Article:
Living in harmony with your kids’ special needs helpers at home
When children with special medical needs come home from the hospital, they don’t come alone.
In addition to equipment and supplies, your kid’s special needs typically require the services of a variety of medical staff, including nurses who may be coming and going, or even in the home 24 hours a day, seven days a week.
That may take some getting used to.
Here are some tips from PHS staff and parents on how to live in harmony.
Make sure nurses understand what you expect of them. Decide on boundaries early on and keep communicating (things like where nurses should park their vehicles, can they use the refrigerator or should they bring lunch in a cooler, can they use kitchen appliances, or a separate bathroom). If something isn’t working, make changes so the family can maintain some level of privacy.
Take notes on kids special needs
Try using a “Communications Book.” You and the nurses write comments in the notebook throughout the day and are able to communicate through notes left in the book. As nurses change shifts, they read through the book to see how the child is doing that day or if anything has changed since they were last in the home. This keeps everybody on the same page.
Parents can also use the book to communicate an otherwise uncomfortable situation (for example, if one nurse is bad at cleaning up, the parent can write a note asking all nurses to please be better about cleaning up after themselves. That way, the parent doesn’t have to call out a specific person, but rather lets all nurses know they need to be careful and conscientious when they are in someone else’s home).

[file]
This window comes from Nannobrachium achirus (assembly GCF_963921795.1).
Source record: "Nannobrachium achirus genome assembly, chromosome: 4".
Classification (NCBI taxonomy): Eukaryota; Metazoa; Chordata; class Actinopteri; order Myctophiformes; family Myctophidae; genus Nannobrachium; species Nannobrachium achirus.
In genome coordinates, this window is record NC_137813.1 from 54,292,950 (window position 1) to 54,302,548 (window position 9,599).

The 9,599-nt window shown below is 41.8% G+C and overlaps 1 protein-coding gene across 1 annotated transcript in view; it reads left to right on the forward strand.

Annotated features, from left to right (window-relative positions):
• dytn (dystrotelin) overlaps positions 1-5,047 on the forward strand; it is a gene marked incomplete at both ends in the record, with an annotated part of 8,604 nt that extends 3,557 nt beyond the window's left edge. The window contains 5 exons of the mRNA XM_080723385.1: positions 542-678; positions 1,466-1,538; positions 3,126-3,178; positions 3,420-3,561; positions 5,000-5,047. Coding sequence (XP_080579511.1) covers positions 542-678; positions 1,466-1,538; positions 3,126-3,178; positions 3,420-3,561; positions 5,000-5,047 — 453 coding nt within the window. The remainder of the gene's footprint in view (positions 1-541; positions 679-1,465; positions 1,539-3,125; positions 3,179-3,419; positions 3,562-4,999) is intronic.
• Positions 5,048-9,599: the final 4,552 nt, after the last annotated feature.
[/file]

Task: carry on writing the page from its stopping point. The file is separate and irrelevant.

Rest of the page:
Make a list
Give the nurses a list of “need to know” situations, such if you wished to be awakened for fever or other signs or symptoms of an impending illness during the night or when to be called during the day.
Don’t let things fester
Address any concerns before they jeopardize your relationship. This is where a communications book comes in very handy, but if you are uncomfortable directly or indirectly confronting a nurse over a certain issue, talk to her/his supervisor.
Understand that personalities may clash. You may be able to overlook that, but if there is a nurse in your home you know will not work with your family, ask the nursing agency for a replacement.
Help the nurses help you
Don’t expect the nurses to know everything about your child. You are the expert; orient them as much as you can and let them be helpful to you.
How do you cope?
How does your family deal with having extra people in your home? Can you share any tips on how to maintain privacy and normalcy?
We’d love to hear from you.Originally published: July 21, 2010